„And so today, in this year of war“

— Franklin D. Roosevelt
Context: And so today, in this year of war, 1945, we have learned lessons — at a fearful cost — and we shall profit by them.

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„This country seeks no conquest. We have no imperial designs. From day to day and year to year, we are establishing a more perfect assurance of peace with our neighbors.“

— Franklin D. Roosevelt
Context: This country seeks no conquest. We have no imperial designs. From day to day and year to year, we are establishing a more perfect assurance of peace with our neighbors. We rejoice especially in the prosperity, the stability and the independence of all of the American Republics. We not only earnestly desire peace, but we are moved by a stern determination to avoid those perils that will endanger our peace with the world.

„I regard reduction in Federal spending as one of the most important issues in this campaign.“

— Franklin D. Roosevelt
Context: I regard reduction in Federal spending as one of the most important issues in this campaign. In my opinion it is the most direct and effective contribution that Government can make to business. Campaign Address on the Federal Budget at Pittsburgh, Pennsylvania (October 19, 1932), quoted in The Public Papers and Addresses of Franklin D. Roosevelt, Volume 1, p. 809. [http://quod.lib.umich.edu/cgi/t/text/pageviewer-idx?c=ppotpus;cc=ppotpus;q1=I%20regard%20reduction%20in%20Federal%20spending;rgn=full%20text;idno=4925052.1928.001;didno=4925052.1928.001;view=image;seq=00000861][http://books.google.com/books?id=LD13AAAAMAAJ&q=%22I+regard+reduction+in+Federal+spending+as+one+of+the+most+important+issues+%22&dq=%22I+regard+reduction+in+Federal+spending+as+one+of+the+most+important+issues+%22&hl=en&ei=Zj0nTsuYAc3isQLHrKk7&sa=X&oi=book_result&ct=result&resnum=3&ved=0CC8Q6AEwAjgU][http://www.presidency.ucsb.edu/ws/index.php?pid=88399#ixzz1LgbHf7LQ]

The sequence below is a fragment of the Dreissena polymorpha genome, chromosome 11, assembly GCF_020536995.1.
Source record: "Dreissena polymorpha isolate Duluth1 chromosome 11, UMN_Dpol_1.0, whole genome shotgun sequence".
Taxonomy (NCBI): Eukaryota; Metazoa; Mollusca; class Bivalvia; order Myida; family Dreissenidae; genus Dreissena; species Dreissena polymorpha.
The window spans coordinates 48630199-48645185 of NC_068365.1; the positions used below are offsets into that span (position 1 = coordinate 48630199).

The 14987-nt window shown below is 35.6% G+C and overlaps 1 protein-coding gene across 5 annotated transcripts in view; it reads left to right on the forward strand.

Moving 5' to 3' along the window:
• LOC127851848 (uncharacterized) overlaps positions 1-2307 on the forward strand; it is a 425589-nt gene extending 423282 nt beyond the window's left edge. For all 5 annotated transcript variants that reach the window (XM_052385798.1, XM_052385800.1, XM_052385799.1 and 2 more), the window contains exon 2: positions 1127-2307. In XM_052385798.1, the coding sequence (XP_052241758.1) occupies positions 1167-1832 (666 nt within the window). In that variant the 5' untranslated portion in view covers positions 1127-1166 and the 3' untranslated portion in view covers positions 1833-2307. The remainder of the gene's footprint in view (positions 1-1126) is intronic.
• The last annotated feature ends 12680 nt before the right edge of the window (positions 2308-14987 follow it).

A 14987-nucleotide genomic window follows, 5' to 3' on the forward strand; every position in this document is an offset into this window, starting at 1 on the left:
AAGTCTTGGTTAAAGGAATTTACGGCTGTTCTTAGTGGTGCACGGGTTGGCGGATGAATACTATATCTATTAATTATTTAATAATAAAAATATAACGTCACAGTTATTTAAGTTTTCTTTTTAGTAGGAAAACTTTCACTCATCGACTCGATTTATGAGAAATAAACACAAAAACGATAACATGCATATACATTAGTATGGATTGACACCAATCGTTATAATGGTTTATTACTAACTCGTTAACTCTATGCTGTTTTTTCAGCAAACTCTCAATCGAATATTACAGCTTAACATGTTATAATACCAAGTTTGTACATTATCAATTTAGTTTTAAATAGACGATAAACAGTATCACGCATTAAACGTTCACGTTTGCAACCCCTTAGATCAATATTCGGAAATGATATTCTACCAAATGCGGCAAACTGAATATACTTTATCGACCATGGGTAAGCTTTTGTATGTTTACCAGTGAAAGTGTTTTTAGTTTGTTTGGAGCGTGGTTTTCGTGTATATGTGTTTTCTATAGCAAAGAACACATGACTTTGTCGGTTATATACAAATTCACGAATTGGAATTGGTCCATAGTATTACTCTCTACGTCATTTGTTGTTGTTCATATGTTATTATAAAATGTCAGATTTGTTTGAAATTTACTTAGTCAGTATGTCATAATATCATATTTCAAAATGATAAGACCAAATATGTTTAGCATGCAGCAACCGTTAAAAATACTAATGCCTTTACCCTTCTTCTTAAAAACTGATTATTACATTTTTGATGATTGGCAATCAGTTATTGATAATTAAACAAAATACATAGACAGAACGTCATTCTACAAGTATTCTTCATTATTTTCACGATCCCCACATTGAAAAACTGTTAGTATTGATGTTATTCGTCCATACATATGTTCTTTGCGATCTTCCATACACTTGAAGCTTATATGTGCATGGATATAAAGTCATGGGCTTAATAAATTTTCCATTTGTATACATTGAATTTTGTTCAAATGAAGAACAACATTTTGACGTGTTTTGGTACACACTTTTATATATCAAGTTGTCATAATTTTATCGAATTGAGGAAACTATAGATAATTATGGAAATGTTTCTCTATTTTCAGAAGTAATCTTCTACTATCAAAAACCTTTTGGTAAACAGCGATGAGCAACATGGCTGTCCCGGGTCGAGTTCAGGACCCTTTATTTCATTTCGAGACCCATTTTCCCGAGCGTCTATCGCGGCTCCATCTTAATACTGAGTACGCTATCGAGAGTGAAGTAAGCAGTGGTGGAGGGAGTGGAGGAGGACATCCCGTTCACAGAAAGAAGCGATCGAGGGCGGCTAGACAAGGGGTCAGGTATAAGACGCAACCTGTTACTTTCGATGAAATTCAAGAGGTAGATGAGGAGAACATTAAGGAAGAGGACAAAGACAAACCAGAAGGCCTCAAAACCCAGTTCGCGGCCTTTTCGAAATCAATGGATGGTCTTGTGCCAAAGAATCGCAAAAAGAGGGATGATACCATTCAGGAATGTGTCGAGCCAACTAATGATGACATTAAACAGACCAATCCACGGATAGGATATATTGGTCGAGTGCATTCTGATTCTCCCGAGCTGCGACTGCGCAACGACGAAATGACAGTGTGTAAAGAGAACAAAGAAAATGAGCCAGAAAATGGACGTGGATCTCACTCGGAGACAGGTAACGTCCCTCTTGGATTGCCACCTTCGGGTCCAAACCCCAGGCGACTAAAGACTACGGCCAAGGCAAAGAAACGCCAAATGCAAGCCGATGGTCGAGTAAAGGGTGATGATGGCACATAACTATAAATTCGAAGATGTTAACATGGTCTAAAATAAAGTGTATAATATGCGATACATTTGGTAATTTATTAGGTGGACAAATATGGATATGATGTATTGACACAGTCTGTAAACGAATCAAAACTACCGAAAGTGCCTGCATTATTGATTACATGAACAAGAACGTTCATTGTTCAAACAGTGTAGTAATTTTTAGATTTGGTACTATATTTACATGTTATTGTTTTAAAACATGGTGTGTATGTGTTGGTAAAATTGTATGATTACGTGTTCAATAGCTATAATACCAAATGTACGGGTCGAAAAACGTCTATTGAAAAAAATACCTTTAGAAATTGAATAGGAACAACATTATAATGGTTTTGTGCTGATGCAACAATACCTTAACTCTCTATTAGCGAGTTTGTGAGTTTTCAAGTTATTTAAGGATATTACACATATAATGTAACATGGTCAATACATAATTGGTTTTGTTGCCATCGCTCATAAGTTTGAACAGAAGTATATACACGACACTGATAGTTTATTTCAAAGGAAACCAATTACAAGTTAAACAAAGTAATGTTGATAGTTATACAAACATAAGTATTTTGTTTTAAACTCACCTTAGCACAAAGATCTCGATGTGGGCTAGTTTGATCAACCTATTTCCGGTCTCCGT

„I wish I could keep war from all Nations; but that is beyond my power. I can at least make certain that no act of the United States helps to produce or to promote war.“

— Franklin D. Roosevelt
Context: I wish I could keep war from all Nations; but that is beyond my power. I can at least make certain that no act of the United States helps to produce or to promote war. I can at least make clear that the conscience of America revolts against war and that any Nation which provokes war forfeits the sympathy of the people of the United States.

„In the future days which we seek to make secure, we look forward to a world founded upon four essential human freedoms.
The first is freedom of speech and expression“

— Franklin D. Roosevelt
Context: In the future days which we seek to make secure, we look forward to a world founded upon four essential human freedoms. The first is freedom of speech and expression — everywhere in the world. The second is freedom of every person to worship God in his own way — everywhere in the world. The third is freedom from want, which, translated into world terms, means economic understandings which will secure to every nation a healthy peacetime life for its inhabitants — everywhere in the world. The fourth is freedom from fear, which, translated into world terms, means a world-wide reduction of armaments to such a point and in such a thorough fashion that no nation will be in a position to commit an act of physical aggression against any neighbor — anywhere in the world. That is no vision of a distant millennium. It is a definite basis for a kind of world attainable in our own time and generation.

Publicité